Bees, beetles and bugs, Oh my!

Toad in Garden
Toad in the garden by Faun Parliman from The Holistic Garden book


Plants have surprisingly efficient and sophisticated defenses against insect attack, especially when they are kept strong and healthy with sufficient amounts of food, water, and sunlight, and have enough room to grow well. Weak plants, like people, have less resistance than healthy ones and can even attract insects.

Some things we can do to help plants defend against insects are:

Maintain Balanced Growth by incorporating liberal amounts of organic matter into the soil and feeding every 3 or 4 weeks with liquid seaweed, dilute fish emulsion or homemade compost/manure or urine “tea”.

–Diversify – grow a large variety of plants. We are just learning some of the more useful relationships of various plants and insects. Experiment and be observant of natural balances.

–Never use strong chemicals on your property: they may kill predators and stimulate resistance in pests.

–Encourage predators – Wasps, birds, spiders, dragonflies, frogs, etc. A bird bath or small pond is good for attracting helpful wild critters.

ABOVE ALL – Recognize that the more loving and harmonious an atmosphere we create in our yards, the less imbalance will occur. Keep in mind that all living organisms have their place (that spider you may be tempted to kill works hard to keep the pest population in your yard and house under control).

REMEMBER – returning your home grounds to a natural, balanced state does not happen overnight. It may take two or more seasons to accomplish, depending on what conditions you are starting with and how quickly you are able to add to the environment those aspects necessary for balance.

Dealing with an Insect Invasion…

Should you be subject to a heavy insect attack of some kind, try not to panic. It happens now and then in the most balanced environments. Insects can eat a lot before they do any real harm. Therefore:

Feed your plants – A compost topdressing and a foliar feed will help a plant’s resistance.

Feed the bugs – If only a small percentage of your crop is affected, leave well enough alone and give predators time to colonize. They may take care of the problem for you.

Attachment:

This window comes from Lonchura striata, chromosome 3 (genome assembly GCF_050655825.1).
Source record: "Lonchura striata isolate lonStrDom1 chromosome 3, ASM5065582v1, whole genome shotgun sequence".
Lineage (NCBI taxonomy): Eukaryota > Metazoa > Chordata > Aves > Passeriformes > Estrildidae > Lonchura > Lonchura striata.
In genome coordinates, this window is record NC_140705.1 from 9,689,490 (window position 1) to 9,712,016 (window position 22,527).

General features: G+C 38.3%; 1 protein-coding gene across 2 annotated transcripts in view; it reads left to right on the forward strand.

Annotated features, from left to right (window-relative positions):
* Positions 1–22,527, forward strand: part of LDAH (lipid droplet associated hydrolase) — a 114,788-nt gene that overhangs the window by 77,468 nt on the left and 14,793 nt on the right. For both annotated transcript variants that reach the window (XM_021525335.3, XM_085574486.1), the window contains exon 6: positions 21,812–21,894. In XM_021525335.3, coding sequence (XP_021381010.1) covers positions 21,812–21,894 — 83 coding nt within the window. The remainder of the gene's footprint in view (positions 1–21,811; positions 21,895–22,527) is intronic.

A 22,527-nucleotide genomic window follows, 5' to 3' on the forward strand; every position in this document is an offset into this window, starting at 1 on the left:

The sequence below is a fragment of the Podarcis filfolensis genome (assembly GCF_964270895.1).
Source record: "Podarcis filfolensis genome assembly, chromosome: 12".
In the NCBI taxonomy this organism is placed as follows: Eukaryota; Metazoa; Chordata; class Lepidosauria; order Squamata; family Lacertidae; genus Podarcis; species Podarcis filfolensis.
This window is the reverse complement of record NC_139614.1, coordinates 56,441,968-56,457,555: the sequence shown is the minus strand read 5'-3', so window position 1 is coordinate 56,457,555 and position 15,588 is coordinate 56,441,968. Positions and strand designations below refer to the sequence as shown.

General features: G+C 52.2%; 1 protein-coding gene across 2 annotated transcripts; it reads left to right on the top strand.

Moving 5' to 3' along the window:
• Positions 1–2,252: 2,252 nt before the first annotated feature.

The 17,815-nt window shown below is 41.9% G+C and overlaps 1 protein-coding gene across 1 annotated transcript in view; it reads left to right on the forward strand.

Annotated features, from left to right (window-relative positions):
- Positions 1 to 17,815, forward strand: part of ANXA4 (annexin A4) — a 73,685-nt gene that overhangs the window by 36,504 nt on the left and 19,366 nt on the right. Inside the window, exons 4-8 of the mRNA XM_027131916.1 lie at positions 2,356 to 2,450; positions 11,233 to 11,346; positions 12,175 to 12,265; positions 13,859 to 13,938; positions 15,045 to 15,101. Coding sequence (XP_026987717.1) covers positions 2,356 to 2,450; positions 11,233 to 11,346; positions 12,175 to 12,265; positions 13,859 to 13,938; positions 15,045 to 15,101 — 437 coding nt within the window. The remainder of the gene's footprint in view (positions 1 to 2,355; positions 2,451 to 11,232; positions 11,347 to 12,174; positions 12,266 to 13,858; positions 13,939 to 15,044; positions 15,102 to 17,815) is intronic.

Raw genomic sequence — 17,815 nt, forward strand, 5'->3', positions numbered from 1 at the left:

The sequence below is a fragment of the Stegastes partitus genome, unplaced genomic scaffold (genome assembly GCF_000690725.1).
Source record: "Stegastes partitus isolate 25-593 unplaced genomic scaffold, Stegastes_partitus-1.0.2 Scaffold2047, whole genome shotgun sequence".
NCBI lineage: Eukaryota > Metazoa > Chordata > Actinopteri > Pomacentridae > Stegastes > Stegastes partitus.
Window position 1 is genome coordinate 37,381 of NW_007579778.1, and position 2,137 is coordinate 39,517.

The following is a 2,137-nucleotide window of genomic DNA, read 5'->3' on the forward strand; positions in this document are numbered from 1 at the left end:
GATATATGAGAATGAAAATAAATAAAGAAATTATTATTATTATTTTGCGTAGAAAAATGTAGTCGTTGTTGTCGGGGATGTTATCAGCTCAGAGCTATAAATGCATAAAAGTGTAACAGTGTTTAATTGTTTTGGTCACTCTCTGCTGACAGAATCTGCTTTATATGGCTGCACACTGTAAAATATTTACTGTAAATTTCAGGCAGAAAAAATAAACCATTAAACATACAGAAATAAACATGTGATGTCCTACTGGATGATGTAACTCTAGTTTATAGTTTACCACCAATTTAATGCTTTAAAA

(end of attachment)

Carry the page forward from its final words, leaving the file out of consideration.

Focus on the problem – many larger bugs and caterpillars can be controlled by hand-picking for a few days, and the smaller insects can often be discouraged with sprays of water applied every day or so.

Natural”, Organic, Botanical Insecticides – The problem with even the most “natural” insecticide is that, if it is effective at killing the critters you want to kill (aphids, mites, etc.), it will also kill all insects. These things don’t discriminate. Consider carefully what the overall effects could be before using anything other than a water spray. Substances like BT don’t discriminate between a cabbage worm and a monarch or swallowtail caterpillar.

I understand the challenge in dealing with insect invasions of your favorite food or decorative plants. At the end of summer all the cabbage family plants (kale, broccoli, collards, cabbage) can be devastated by aphids. Try cutting off the effected sections – even cutting the whole top off if necessary (it will usually grow back fairly quickly). If you don’t have chickens to feed them to – bag them up and leave them in the sun for a day or two before composting. And like the first in the list of things to do – Feed the affected plants some good homemade Kickapoo Joy Juice or diluted urine!

Above all, learn to tolerate some insects in your yard. Concentrate on building healthy soil for healthy plants and an environment that invites and encourages all the creatures whose diet consists of insects!

Bats, birds, lizards, frogs, dragonflies, wasps, spiders, beetles, earwigs (yes earwigs – they eat aphids!). See a more complete list here.

And understand that sometimes even your well-balanced environment is hit with weather that creates stress in plants no matter what you do for them. Weakened, stressed plants are then good candidates for insect attack. The best thing you can do, besides all of the above, is relax and roll with it… That’s the nature of gardening.